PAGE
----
All Over The Map: Do any ‘classic’ 1960s or 1970s service stations survive?
Even with the pandemic, late July still means getting out on the highway for that timeless tradition of a summer road trip. And while you can’t take part in this timeless tradition without service stations along the way – it seems like the recent history of a certain kind of service station is disappearing in the rear-view mirror of the past.
By some accounts, the service station was invented in Seattle in 1907 by a gasoline dealer named John McLean. He added a few other products and amenities for his gas customers at his retail outlet south of downtown. It can be tough to find, but a plaque west of State Route 99, just south of the tunnel, marks the spot where McLean made customer-service history.
Here and there along Washington’s vintage roadways remain some notable specimens of classic early service stations. Though none of these well-known examples are still selling gas, they remain visible to motorists and to those who pull over to take a closer look.
The Teapot Dome gas station near Zillah is teapot shaped. It opened in 1922 in honor of a scandal in the Warren G. Harding administration. It was moved once for highway construction in the 1970s, and moved again in 2012 to a park in downtown Zillah where it now serves as a visitor center.
Keeler’s Corner opened in the late 1920s when Highway 99 through Lynnwood was the main north-south route between Mexico and Canada. At last check, the building was still standing on the east side of the old highway at 164th. It’s been an antique store in the recent past, but it’s unclear what’s there now.
The Hat & Boots opened in 1955 as “Premium Tex” at Frontier Village on East Marginal Way north of Boeing Field. The cowboy hat was the office, and the cowboy boots were the restrooms. Since they were moved a few blocks east in 2003, they’ve served as giant lawn ornaments at Oxbow Park in Georgetown.
While this handful of stations and others that date back 65 years or more have justifiably earned the attention of preservationists, it seems that more recent “classic” service stations – those built in the 1960s and 1970s as corporate franchises for brands like Enco, Richfield, Texaco, or Shell – have not yet received similar focus.
And what comes to mind when we think of “classic” 1960s and 1970s service stations?
Just about anyone over the age of 45 can probably remember.
The lobbies had clean-ish restrooms and free road maps, and maybe a gumball machine – the little glass orb variety, often topped with a placard featuring a blue-tinted photo of a little girl on crutches, since, somehow, all those pennies were helping a charity somewhere.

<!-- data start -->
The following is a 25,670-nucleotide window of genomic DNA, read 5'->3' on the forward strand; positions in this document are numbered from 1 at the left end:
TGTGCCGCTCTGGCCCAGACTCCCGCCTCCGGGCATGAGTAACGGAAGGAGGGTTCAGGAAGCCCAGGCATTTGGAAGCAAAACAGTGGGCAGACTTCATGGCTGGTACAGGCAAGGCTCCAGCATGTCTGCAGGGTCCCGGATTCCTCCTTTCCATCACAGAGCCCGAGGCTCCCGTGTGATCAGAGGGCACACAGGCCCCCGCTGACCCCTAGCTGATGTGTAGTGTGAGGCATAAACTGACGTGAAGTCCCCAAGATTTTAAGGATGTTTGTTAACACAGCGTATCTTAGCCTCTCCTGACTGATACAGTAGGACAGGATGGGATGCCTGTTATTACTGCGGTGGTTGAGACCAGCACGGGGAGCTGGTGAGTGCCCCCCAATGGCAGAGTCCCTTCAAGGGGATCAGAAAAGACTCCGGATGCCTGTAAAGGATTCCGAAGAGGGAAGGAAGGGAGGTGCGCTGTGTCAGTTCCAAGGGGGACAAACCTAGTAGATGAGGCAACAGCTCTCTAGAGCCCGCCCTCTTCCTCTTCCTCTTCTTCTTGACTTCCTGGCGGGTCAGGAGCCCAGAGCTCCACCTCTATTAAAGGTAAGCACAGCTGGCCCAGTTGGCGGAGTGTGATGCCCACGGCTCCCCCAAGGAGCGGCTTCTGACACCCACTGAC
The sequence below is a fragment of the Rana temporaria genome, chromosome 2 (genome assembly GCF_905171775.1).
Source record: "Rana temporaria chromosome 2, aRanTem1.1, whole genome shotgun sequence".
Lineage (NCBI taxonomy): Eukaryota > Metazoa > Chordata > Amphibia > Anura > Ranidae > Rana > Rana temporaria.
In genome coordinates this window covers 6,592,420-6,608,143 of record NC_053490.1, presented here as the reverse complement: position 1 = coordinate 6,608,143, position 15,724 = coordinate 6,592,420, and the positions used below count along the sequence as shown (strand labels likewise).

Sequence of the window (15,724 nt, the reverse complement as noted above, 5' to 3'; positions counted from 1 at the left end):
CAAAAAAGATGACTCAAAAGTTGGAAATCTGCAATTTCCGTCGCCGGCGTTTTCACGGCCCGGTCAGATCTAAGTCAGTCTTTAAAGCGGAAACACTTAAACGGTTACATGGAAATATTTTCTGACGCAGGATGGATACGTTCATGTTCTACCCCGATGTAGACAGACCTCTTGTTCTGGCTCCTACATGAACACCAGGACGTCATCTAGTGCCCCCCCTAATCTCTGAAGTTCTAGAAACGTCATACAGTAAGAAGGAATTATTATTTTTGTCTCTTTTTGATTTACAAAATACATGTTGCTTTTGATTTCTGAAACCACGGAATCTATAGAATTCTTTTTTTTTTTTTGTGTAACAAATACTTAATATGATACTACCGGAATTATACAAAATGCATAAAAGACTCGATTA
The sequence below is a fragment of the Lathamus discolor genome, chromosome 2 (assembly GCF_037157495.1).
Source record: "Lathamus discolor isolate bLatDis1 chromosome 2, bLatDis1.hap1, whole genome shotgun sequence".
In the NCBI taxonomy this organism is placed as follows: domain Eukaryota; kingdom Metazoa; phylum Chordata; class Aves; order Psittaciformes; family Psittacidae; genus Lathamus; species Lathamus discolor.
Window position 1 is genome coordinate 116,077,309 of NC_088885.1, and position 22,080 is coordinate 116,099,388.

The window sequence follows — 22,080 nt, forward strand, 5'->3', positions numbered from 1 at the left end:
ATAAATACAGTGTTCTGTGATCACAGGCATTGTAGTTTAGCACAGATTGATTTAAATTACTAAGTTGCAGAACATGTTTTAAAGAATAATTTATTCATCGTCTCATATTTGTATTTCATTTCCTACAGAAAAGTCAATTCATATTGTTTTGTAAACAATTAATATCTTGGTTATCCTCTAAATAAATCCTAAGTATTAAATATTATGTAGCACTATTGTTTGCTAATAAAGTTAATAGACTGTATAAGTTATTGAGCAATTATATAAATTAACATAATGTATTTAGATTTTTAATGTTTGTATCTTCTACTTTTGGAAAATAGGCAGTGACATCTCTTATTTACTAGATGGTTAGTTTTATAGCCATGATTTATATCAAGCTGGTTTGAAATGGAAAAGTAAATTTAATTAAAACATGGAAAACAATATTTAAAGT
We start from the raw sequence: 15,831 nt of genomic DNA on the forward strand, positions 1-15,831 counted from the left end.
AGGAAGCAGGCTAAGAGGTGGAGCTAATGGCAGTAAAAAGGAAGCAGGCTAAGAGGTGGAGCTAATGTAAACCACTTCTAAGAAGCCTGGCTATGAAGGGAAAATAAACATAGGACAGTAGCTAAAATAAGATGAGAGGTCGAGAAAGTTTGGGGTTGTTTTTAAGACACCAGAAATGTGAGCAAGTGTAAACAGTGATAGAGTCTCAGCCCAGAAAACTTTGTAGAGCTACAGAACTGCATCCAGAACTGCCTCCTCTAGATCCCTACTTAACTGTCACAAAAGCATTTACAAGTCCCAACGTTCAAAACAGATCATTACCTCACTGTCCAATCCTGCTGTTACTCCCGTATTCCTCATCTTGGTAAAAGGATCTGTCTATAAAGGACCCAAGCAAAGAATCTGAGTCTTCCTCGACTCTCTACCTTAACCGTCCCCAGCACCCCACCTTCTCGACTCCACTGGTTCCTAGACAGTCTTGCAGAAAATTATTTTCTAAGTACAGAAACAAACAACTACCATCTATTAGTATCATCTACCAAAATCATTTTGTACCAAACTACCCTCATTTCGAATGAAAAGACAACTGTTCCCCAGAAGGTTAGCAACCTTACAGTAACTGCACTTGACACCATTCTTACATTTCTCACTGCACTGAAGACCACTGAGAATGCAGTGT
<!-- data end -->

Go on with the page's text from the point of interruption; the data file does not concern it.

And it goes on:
And you could get your car fixed at a service station like this, as they typically had mechanics on duty on weekdays and at least two service bays with hydraulic lifts. Often, there were dozens of varieties and sizes of fan belts suspended from the ceiling, and the attendant had a long wooden stick with a nail on the end to retrieve the highest-hanging rubber fruit.
With this era of service station, there was no “minimart” — with a hotdog roller, soft-serve machine, or anything like that – anywhere on the premises. About the only thing you could buy besides gas was a quart of oil or maybe a battery.
A great example from the movies is the remote, rural service station that Jonathan Winters’ character destroys in the classic 1963 film, “It’s a Mad, Mad, Mad, Mad World.”
Most of the stations like this in rural and urban areas are gone, of course, not because of Jonathan Winters, but because the economics of service stations changed as car repairs became more complex, and because convenience stores and gas stations came to be a good fit as people spent more and more time commuting in their cars. By the early 1980s, many of these stations began to morph from full-service, service stations into minimarts that happened to have gas pumps out front.
In Seattle, a notable example of surviving actual service stations – that sell gas and do repairs – are operated by Salmon’s Service, with locations in Greenwood, Ravenna, and Lake City. The company’s website says the family has been in business since 1951, though the service station buildings themselves appear to have been upgraded or rebuilt more recently than the 1960s or 1970s.
KIRO Radio reached out on Thursday to the Washington Oil Marketers Association (WOMA) for assistance finding other examples like this that might still exist among their membership in the Evergreen State.
Dan Averill, president of WOMA, said in an email that finding other examples was unlikely.
“The branded oil companies (Shell, Chevron, Texaco and such),” Averill wrote, “require that the service stations/convenience stores meet their image requirements in order to maintain the brand.”
Thus, the chances of finding unaltered examples of real service stations, still resplendent in all their original clean-ish restroom and free-map glory, are pretty slim.
However, if you know of any examples of 1960s/1970s service stations in Washington – or other classic service stations from any era – please email me via my contact information below, and send a photo of the service station if you can.